34 When the period laid down in the reasoned opinion expired on 6 January 1998, the content of the French national list sent to the Commission was manifestly inadequate, going well beyond the margin of discretion available to Member States for the purpose of drawing up the list of sites mentioned in Article 4(1), first subparagraph, of the directive. In accordance with the case-law cited in the preceding paragraph of the present judgment, the lists of sites communicated to the Commission after the expiry of that period are irrelevant for purposes of the present action.

35 It must therefore be concluded that, by failing to transmit to the Commission, within the prescribed period, the list of sites mentioned in the first subparagraph of Article 4(1) of the directive, the French Republic has failed to fulfil its obligations under that directive.

The second plea in law

36 With regard to the obligation to transmit information on the sites eligible for designation as SACs, the French Government acknowledges that it did not send that information by the expiry of the period laid down in the reasoned opinion, but argues that it was quite impossible for it to meet that obligation within the time specified. It considers that the Commission's delay in drafting the format affected the entire national procedure. When the Commission notified Decision 97/266 adopting the format, the French authorities were obliged to transfer and amend all of the data already contained on a national schedule.

37 The Commission submits that the obligation to transmit the site information was to be met before 11 June 1995. Even if certain Member States which already had the list of proposed sites and relevant information before 11 June 1995 wished to await adoption of the format, they could, after the format was notified on 19 December 1996, rapidly have incorporated that information in the format and forwarded it to the Commission.

38 The Commission adds that, in order to take account of the late adoption of the format, it extended the pre-litigation procedure by addressing an additional letter of formal notice to the French Republic on 3 July 1997, thus well after the date on which the format was notified. The French authorities were therefore fully in a position to meet their obligation to transmit the information on each site. When the period laid down in the reasoned opinion expired on 6 January 1998, the French Republic had not sent to the Commission the information on the sites to be proposed.

39 It is necessary first to point out that, even though the Commission had initially sent to the French Government a letter of formal notice on 27 March 1996, that is to say, before the format was notified, it sent to that Government a new letter of formal notice, following notification of the format, giving it a new period within which to comply with Article 4(1), second subparagraph, of the directive.

40 Next, it should be noted that, following notification of the directive on 10 June 1992, the Member States were aware which types of information they would be required to collate for purposes of transmission within three years of that notification, that is to say, by 11 June 1995. They also knew that this information had to be provided on the basis of the format once it had been drawn up by the Commission. Article 4(1), second subparagraph, of the directive expressly states that the information to be transmitted, in a format established by the Commission, must include a map of the site, its name, location, extent and the data resulting from application of the criteria specified in Annex III (Stage 1).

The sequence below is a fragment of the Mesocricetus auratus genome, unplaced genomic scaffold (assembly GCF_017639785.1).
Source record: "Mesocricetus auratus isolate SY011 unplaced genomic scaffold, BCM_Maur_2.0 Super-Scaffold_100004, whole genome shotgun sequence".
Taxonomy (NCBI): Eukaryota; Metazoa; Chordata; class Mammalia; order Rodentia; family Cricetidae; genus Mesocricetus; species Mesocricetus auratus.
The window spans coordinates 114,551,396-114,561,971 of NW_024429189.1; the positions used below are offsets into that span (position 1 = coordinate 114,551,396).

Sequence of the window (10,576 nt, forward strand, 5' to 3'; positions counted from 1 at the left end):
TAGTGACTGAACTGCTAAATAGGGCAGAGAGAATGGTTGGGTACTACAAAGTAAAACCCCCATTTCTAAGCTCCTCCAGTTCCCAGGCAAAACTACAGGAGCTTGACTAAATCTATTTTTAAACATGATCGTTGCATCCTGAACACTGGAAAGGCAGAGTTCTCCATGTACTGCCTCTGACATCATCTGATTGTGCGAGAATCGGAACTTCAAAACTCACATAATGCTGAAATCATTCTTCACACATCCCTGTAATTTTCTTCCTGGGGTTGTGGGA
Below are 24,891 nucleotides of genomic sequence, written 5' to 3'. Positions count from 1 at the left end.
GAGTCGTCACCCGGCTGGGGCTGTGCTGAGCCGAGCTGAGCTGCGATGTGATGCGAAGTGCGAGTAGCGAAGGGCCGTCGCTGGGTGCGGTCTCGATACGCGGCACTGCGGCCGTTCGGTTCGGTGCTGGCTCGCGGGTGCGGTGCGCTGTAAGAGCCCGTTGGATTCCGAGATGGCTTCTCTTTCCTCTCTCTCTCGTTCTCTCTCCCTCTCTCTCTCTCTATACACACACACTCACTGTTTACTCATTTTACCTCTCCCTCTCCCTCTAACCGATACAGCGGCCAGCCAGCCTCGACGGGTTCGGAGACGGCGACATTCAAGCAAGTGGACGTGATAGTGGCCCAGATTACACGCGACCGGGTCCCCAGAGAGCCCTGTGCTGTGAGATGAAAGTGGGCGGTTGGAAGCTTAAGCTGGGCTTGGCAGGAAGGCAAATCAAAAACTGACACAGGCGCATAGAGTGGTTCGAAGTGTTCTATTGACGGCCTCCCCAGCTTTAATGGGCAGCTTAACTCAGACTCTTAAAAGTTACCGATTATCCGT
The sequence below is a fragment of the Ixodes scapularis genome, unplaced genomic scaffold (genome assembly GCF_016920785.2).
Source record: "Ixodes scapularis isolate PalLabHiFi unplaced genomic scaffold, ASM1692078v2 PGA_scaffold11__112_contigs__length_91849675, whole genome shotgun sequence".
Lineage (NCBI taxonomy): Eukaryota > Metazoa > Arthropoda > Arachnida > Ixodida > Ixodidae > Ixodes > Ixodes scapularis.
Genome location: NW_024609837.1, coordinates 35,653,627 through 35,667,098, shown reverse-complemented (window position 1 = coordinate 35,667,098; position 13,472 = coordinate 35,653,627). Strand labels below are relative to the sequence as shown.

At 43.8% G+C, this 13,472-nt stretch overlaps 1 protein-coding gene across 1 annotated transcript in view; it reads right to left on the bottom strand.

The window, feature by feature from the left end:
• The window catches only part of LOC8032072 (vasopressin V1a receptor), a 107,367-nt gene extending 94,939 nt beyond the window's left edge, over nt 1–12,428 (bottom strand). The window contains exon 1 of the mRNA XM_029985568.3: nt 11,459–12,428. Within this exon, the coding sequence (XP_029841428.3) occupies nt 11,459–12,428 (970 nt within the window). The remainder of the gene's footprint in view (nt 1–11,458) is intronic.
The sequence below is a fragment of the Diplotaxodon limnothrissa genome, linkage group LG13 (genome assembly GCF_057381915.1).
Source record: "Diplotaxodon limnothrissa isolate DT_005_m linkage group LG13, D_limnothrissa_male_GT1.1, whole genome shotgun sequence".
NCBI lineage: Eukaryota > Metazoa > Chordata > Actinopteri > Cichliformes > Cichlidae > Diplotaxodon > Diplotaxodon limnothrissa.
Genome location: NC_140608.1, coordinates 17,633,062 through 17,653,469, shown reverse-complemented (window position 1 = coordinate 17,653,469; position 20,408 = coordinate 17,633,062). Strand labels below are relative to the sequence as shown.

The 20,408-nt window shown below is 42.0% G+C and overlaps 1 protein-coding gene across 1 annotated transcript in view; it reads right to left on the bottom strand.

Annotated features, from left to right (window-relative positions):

41 The period which the Commission gave to the French Government for meeting its obligation to include on the format the site information, which it should have had at its disposal prior to 11 June 1995, must therefore be regarded as reasonable. From 19 December 1996, the date on which the format was notified, to 6 January 1998, when the period laid down in the reasoned opinion expired, the French Government benefited from a period of more than one year to comply with that specific obligation.

42 Since the French Government acknowledges that, when the period laid down in the reasoned opinion expired, it had not transmitted to the Commission, in the format, the information on the sites to be proposed, it must be held that, by failing to transmit to the Commission, within the period prescribed, the information relating to the sites on the list mentioned in the first subparagraph of Article 4(1) of the directive, pursuant to the second subparagraph of Article 4(1), the French Republic has failed to fulfil its obligations under that directive.

Decision on costs


Costs

43 Article 69(2) of the Rules of Procedure provides that the unsuccessful party is to be ordered to pay the costs if they have been applied for in the successful party's pleadings. Since the Commission has applied for costs and the French Republic has been unsuccessful, the French Republic must be ordered to pay the costs.

Operative part


On those grounds,

THE COURT (Sixth Chamber)

hereby:

1. Declares that, by failing to transmit to the Commission, within the period prescribed, the list of sites mentioned in the first subparagraph of Article 4(1) of Council Directive 92/43/EEC of 21 May 1992 on the conservation of natural habitats and of wild fauna and flora, together with the information on those sites required by the second subparagraph of Article 4(1) thereof, the French Republic has failed to fulfil its obligations under that directive;

2. Orders the French Republic to bear the costs.

Top